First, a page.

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John McCORMACK: Acoustic Recordings (1910-1911)
John William CHERRY (?)
01. Dear Little Shamrock [04:05
Giuseppe VERDI (1813 – 1901)
02. Rigoletto: Bella figlia dell'amore [03:50]
with Nellie Melba, soprano / Mario Sammarco, baritone / Edna Thornton, contralto
Charles GOUNOD (1818 – 1893)
03. Faust: All'erta! All'erta [02:52]
with Nellie Melba, soprano / Mario Sammarco, baritone
04. Faust: All'erta! All'erta [02:51]
with Nellie Melba, soprano / Mario Sammarco, baritone
George A. BARKER (?)
05. The Irish Emigrant [04:00]
Frederic Nicolls CROUCH (?)
06. Kathleen Mavourneen [03:43]
Charles MARSHALL (c 1859 – 1927)
07. I Hear You Calling Me [03:49]
08. Believe Me If All Those Endearing Young Charms [03:20]
Liza LEHMANN (1862 – 1918)
09. In a Persian Garden: Ah! Moon of My Delight [04:22]
10. Molly Bawn (arr. D. MacMurrough) [03:39]
 Ernest R. BALL (?) / Chauncey OLCOTT (1858 – 1932)
11. Mother Machree [03:19]
Victor HERBERT (1859 – 1924)
12. Naughty Marietta: I'm Falling in Love with Someone [03:14]
13. Macushla [03:06]
14. An Evening Song [04:30]
15. She is Far from the Land [04:23]
Attilo PARELLI (?)
16. The Happy Morning Waits (L'Alba Nascente) [02:50]
Georges BIZET (1838 – 1875)
17. Les Pecheurs de Perles: Del tempio al limitar [03:11]
with Mario Sammarco, baritone
18. Les Pecheurs de Perles: Del tempio al limitar [03:04]
with Mario Sammarco, baritone
Gioachino ROSSINI (1792 – 1868)
19. Les Soirées Musicales, No. 12: Li Marinari [03:20]
with Mario Sammarco, baritone
20. Les Soirées Musicales, No. 11: Mira la bianca luna [03:28]
with Emmy Destinn, soprano
21. Il Barbiere di Siviglia: O il meglio mi scordavo... Numero guindici [03:27]
with Mario Sammarco, baritone
Amilcare PONCHIELLI (1834 – 1886)
22. La Gioconda: Badoer questa notte... O grido di quest' anima [04:19]
with Mario Sammarco, baritone
John McCormack (tenor), Victor Orchestra (tracks 1, 5 – 19), New Symphony Orchestra/Landon Ronald (tracks 2 – 4), Studio Orchestra/Percy Pitt (tracks 20 – 22)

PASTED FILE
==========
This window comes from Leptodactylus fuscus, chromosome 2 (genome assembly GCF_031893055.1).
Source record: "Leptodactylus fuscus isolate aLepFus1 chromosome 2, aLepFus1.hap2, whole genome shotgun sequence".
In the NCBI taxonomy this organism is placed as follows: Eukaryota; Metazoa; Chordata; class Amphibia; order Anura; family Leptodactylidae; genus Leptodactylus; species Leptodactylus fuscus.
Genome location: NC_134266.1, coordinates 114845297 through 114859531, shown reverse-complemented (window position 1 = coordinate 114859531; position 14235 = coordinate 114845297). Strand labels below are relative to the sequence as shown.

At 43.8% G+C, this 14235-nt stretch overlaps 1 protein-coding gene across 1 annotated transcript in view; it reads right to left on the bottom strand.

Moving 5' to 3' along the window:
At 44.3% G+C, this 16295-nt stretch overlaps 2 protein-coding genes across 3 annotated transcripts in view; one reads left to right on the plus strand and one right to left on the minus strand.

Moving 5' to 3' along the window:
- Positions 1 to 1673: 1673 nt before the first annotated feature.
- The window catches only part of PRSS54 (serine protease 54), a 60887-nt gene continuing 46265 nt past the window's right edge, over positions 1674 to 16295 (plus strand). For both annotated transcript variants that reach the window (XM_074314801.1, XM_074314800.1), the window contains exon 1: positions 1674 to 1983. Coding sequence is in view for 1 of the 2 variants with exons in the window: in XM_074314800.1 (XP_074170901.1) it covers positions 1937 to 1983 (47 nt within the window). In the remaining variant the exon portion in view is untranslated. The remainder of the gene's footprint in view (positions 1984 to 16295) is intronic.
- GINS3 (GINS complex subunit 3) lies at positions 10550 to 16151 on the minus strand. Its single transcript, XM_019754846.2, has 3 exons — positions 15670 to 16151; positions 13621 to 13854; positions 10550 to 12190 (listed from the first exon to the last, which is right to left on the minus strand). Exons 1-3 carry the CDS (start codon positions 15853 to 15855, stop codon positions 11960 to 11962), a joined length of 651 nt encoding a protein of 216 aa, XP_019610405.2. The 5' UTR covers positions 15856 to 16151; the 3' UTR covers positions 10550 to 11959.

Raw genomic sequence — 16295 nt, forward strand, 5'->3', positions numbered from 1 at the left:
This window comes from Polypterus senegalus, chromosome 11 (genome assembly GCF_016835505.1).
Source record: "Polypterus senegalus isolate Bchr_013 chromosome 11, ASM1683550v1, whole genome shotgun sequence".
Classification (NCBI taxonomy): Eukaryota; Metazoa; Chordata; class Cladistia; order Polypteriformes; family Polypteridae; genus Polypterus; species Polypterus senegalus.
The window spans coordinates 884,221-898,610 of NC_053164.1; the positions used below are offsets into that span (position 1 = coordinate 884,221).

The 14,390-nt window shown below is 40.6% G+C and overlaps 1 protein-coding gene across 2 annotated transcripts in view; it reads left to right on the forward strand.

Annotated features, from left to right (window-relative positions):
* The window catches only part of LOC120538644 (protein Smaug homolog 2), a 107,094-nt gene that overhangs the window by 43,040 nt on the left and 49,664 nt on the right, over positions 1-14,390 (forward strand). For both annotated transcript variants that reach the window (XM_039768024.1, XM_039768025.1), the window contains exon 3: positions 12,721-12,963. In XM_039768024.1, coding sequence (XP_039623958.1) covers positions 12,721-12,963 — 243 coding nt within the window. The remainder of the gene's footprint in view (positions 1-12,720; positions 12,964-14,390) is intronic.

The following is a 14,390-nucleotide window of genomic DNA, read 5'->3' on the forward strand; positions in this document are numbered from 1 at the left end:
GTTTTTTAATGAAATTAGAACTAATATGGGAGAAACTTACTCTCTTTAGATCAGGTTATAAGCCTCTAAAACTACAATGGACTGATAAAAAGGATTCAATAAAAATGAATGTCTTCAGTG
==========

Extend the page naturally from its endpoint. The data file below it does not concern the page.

Recorded 1910 - 1911
Ward Marston, archivist and restoration producer
John McCormack - Edition, Vol 2
NAXOS 8.110329 [78:41]


John McCormack (1884–1945) was one of the most popular tenors of the acoustic era and that popularity continued long afterwards. His only serious contender was Enrico Caruso and in some years McCormack surpassed even him in popularity and record sales. But there was really no competition between them. There can hardly have been two singers as diametrically opposed as these two. Caruso was a man of the opera house while McCormack retired from opera quite early - he regarded himself as a lousy actor - and concentrated on the concert stage. Caruso’s was a powerful, dark-hued, baritonal tenor voice while McCormack’s was light, lyrical, silvery. Neither of them fought shy of popular music but Caruso sang the Neapolitan songs of his home country while the Irish-born McCormack excelled in Victorian ballads, old Irish folksongs and popular ditties, a fair amount of which are found on this disc. Both were prolific recording artists, McCormack’s recorded legacy amounting to around 750 songs.

By some strange coincidence, just a couple of days after I had received this disc for review, I was able to hear a lecture about McCormack, held at The Jussi Björling Museum in Borlänge, Björling’s birth place. The lecturer, among other things, also showed excerpts from a 1929 movie featuring John McCormack. It was fascinating to see his shy stage manners - the little black book which he never looked in but held like a preacher’s bible, the lack of eye contact with the audience. As soon as he started singing he captivated the listeners completely, his plangent voice penetrating the background noise surprisingly well; even his exquisite pianissimos, which of course were his hallmark. The similarities with Björling were obvious: the same silvery sound, the lightness, the musicality, the extraordinary breath-control and the lack of bad manners – no sobs or other extra-musical interpolations. As Harald Henrysson, the curator of the museum said after the lecture: "The only difference between the singers was their choice of cars: while McCormack preferred Rolls Royce, Björling choose a Volvo PV 444."